Acute respiratory distress syndrome; Nitric oxide; Neuromuscular blockers; Fluids; Albumin; Corticosteroids; Hypoxemia; Fibrosis; Rescue therapy; Outcome

Review

Introduction

Dysregulated inflammation, accumulation and activity of leukocytes and platelets, uncontrolled activation of coagulation and altered permeability of alveolar endothelial and epithelial barriers leading to pulmonary edema are key points in the pathophysiology of acute lung injury and acute respiratory distress syndrome (ARDS) [1]. ARDS results in impaired gas exchange and hypoxemic respiratory failure, which can be refractory and life-threatening [2]. Besides ventilatory support, pharmacological interventions are commonly considered throughout the course of ARDS. Some of these interventions affect supportive care, such as fluid management or neuromuscular blockers (NMBs), whereas others are focused on recovery from hypoxemia or have been studied in patients with persistent ARDS. The present review will summarize clinical results and practical aspects of pharmacological interventions, which are more largely used by clinicians. The current evidence about inhaled nitric oxide, almitrine, NMBs, fluid management, β2-agonists, and corticosteroids will be addressed successively.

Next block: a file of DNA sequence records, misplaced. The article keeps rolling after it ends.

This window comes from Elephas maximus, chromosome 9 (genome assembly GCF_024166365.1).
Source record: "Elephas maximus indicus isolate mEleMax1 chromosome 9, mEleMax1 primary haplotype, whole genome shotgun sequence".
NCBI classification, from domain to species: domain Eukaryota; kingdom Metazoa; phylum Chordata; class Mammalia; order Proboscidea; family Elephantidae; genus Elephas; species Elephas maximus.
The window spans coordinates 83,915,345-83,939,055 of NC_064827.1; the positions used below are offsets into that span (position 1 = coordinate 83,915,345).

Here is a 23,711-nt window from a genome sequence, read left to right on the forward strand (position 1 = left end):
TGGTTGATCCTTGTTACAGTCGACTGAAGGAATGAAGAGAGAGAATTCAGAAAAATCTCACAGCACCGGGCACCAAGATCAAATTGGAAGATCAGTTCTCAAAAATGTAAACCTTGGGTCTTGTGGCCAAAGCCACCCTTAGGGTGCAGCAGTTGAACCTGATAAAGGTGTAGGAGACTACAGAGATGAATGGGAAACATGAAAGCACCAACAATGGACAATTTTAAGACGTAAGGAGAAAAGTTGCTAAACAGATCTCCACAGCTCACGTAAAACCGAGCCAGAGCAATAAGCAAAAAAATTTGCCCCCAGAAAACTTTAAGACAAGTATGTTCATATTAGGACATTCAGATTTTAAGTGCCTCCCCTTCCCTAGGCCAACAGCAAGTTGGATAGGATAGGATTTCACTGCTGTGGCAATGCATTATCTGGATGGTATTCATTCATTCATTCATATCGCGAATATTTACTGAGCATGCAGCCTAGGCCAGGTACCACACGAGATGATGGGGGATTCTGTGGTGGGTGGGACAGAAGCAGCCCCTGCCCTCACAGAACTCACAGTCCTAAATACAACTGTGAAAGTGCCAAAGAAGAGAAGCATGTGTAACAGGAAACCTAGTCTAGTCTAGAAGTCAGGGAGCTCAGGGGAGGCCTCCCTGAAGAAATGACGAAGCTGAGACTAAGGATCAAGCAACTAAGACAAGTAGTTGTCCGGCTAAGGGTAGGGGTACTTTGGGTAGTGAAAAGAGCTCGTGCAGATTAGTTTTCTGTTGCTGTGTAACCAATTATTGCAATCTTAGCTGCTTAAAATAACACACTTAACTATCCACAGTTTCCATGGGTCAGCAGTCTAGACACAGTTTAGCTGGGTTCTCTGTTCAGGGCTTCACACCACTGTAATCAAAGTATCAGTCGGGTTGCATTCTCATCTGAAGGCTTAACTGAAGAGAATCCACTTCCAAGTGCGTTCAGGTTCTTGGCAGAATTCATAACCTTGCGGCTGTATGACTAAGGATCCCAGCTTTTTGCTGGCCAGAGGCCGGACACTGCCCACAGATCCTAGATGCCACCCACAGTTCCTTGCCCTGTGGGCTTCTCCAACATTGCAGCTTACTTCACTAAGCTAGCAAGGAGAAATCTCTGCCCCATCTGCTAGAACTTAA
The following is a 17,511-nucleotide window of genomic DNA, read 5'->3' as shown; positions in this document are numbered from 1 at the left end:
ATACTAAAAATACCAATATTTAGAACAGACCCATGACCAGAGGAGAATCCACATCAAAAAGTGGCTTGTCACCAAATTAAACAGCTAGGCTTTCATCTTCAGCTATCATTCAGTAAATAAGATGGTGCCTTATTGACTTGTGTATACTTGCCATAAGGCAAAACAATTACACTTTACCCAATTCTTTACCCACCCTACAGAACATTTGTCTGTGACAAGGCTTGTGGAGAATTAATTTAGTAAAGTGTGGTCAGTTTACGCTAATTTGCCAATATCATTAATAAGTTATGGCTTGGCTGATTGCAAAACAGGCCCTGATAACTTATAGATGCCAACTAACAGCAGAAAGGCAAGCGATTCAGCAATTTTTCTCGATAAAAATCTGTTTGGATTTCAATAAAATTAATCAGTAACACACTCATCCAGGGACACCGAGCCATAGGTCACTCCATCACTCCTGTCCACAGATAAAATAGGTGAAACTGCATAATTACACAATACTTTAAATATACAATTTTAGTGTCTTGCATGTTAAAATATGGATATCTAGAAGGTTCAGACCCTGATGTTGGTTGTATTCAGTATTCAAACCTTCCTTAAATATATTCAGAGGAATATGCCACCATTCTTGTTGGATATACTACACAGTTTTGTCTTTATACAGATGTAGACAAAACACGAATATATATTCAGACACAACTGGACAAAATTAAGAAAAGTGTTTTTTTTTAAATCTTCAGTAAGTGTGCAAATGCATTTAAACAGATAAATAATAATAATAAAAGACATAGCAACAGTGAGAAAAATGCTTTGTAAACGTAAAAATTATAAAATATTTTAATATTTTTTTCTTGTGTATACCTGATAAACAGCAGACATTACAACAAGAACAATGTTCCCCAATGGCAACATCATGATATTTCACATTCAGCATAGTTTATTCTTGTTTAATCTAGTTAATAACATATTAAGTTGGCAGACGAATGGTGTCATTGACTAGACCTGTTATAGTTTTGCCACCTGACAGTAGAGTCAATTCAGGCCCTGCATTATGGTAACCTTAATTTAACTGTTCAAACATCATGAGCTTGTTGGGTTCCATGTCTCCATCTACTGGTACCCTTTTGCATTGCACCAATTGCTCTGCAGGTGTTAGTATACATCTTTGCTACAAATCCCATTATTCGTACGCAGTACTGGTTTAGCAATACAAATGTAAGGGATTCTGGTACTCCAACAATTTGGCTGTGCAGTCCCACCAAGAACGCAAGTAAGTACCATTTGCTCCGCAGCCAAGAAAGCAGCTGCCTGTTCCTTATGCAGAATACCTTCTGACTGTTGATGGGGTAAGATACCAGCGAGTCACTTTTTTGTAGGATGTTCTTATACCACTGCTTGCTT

Inhaled nitric oxide and almitrine